Review: When You Were Everything by Ashley Woodfolk

Posted November 12, 2020 by Angie in Book Reviews / 0 Comments

Review: When You Were Everything by Ashley WoodfolkWhen You Were Everything by Ashley Woodfolk
Published by Delacorte Press on March 10, 2020
Genres: Young Adult Fiction, Contemporary
Format: Hardcover (400 pages)
Source: Library
Purchase: Amazon
Add Book: GoodreadsBookhype

You can't rewrite the past, but you can always choose to start again.

It’s been twenty-seven days since Cleo and Layla’s friendship imploded.

Nearly a month since Cleo realized they’ll never be besties again.

Now, Cleo wants to erase every memory, good or bad, that tethers her to her ex–best friend. But pretending Layla doesn’t exist isn’t as easy as Cleo hoped, especially after she’s assigned to be Layla’s tutor. Despite budding new friendships with other classmates—and a raging crush on a gorgeous boy named Dom—Cleo’s turbulent past with Layla comes back to haunt them both.

Alternating between time lines of Then and Now, When You Were Everything blends past and present into an emotional story about the beauty of self-forgiveness, the promise of new beginnings, and the courage it takes to remain open to love.


When You Were Everything is one of those books where I felt like I was in it. I remember so well having a falling out with my best friend in high school. It never got as bad as what Cleo and Layla go through, but I knew these feels very well. Cleo and Layla have been inseparable for years, and now they’re simply not. Of course, it’s not that simple, and Cleo slowly reveals it to us as she tries to move on without her best friend.

When You Were Everything alternates between “then” and “now.” “Then” is when Cleo and Layla were still best friends, but things start changing. Layla falls in with a group of popular girls who don’t like Cleo, and Cleo doesn’t fit in with them. This is where I was. I was left behind for a better group, because I just didn’t fit. Cleo and I tried at first for our friend’s sake, but ultimately, it doesn’t work. After that, these girls just keep one-upping each other in how they can make the other hurt. It was painful to read. Friendships change and dissolve, but it doesn’t have to get ugly like this. It was just one thing after another until there was no coming back.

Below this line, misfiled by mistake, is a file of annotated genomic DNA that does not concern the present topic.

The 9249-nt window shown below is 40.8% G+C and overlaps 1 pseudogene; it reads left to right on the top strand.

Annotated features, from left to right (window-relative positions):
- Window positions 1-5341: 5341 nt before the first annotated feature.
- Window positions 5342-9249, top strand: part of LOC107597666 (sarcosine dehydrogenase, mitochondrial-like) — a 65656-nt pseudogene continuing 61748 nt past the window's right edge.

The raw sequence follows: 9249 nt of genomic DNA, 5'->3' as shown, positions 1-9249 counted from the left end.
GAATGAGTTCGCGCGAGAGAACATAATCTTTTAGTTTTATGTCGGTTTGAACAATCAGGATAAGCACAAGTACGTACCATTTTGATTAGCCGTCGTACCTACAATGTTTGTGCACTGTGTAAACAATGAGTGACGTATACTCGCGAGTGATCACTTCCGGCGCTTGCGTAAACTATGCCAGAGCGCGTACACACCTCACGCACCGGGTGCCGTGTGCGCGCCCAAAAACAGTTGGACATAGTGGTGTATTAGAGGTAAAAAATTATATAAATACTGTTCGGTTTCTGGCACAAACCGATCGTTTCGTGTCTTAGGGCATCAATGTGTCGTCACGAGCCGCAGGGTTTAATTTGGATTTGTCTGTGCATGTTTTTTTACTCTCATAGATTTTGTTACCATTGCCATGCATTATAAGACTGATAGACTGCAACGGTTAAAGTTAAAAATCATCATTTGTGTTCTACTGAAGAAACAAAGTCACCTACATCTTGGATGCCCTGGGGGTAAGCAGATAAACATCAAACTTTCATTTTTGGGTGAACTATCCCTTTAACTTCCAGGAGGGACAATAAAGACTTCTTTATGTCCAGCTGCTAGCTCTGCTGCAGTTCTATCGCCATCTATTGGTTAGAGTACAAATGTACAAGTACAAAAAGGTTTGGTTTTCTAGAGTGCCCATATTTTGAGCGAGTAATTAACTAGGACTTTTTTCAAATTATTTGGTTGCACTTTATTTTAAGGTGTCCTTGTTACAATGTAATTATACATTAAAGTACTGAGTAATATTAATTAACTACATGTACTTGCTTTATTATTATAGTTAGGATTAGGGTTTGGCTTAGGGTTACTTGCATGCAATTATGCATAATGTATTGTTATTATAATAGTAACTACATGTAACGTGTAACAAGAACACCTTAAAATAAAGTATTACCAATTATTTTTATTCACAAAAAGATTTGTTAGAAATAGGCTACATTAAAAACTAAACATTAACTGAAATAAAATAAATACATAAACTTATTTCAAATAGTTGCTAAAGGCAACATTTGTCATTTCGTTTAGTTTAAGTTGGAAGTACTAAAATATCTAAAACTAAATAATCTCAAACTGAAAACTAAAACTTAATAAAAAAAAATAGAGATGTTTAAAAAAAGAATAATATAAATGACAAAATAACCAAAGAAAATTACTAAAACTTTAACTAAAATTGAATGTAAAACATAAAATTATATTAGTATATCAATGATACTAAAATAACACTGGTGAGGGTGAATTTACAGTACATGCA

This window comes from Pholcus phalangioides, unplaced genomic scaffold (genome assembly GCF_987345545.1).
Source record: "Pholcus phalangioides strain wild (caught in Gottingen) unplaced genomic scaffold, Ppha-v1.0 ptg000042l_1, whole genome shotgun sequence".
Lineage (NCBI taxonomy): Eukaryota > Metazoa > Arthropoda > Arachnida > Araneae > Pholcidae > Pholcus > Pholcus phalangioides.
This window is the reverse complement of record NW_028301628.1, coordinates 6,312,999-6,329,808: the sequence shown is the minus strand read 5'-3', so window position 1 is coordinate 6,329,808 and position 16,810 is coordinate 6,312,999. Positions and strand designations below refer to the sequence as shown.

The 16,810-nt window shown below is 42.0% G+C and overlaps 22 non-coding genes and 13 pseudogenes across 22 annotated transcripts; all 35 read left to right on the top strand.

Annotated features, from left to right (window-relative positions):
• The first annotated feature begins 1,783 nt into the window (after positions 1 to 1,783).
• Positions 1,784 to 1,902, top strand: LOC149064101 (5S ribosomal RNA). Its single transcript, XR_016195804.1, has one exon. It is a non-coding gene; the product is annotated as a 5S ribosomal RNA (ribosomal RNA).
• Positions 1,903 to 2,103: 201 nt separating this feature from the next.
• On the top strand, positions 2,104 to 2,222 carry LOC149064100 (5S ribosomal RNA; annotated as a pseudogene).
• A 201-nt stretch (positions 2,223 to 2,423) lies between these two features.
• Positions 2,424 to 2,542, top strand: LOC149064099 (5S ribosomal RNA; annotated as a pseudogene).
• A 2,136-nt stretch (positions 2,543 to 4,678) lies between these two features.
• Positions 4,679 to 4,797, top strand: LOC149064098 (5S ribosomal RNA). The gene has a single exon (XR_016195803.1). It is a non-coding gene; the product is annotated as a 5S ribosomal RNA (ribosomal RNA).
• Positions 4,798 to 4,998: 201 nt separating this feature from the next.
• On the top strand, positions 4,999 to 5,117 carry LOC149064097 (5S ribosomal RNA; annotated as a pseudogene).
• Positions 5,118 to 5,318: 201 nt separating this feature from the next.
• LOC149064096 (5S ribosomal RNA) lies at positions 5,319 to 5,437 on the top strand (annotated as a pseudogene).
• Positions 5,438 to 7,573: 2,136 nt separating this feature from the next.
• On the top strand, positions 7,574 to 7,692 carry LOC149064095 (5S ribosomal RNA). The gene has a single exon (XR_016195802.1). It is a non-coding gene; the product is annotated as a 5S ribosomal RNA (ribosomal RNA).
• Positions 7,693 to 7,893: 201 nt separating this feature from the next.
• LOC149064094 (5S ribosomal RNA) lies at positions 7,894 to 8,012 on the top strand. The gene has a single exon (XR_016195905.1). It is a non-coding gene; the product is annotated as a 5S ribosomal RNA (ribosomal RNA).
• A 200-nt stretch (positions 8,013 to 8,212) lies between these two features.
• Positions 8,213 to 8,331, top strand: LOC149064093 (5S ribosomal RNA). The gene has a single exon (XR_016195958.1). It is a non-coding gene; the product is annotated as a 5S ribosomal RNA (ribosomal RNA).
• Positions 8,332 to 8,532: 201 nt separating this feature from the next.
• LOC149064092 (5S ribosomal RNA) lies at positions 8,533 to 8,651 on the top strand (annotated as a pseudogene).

The toxicity of Cleo and Layla’s relationship starts leaking into every aspect of Cleo’s life. It’s like she’s consumed with getting back at Layla while also trying to erase their history. She pushes away possible new friends. She’s distancing from her parents–although, there’s more problems going on at home as well. She’s even skipping school, despite being a star pupil. She quickly becomes someone she doesn’t recognize as she behaves as badly, or even worse, than Layla’s catty new friends.

I found When You Were Everything extremely relatable and compelling. It was nice to read about a friendship rather than a romantic relationship, especially one that isn’t sunshine and rainbows. Friendships end all the time for so many reasons. Are they all this messy? No, but I still believed everything that these girls said to each other on their way down.

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